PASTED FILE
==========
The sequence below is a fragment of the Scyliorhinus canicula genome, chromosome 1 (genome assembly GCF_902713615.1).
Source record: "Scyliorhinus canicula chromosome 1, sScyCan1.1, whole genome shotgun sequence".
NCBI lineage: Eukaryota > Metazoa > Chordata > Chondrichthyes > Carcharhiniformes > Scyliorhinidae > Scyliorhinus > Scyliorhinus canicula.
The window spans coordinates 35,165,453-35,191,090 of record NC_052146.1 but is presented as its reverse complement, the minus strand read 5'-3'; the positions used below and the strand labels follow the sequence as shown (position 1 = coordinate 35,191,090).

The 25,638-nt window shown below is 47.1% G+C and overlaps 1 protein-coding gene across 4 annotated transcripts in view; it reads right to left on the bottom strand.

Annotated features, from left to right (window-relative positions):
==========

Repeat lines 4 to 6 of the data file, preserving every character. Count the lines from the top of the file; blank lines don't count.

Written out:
The window spans coordinates 35,165,453-35,191,090 of record NC_052146.1 but is presented as its reverse complement, the minus strand read 5'-3'; the positions used below and the strand labels follow the sequence as shown (position 1 = coordinate 35,191,090).

The 25,638-nt window shown below is 47.1% G+C and overlaps 1 protein-coding gene across 4 annotated transcripts in view; it reads right to left on the bottom strand.

Annotated features, from left to right (window-relative positions):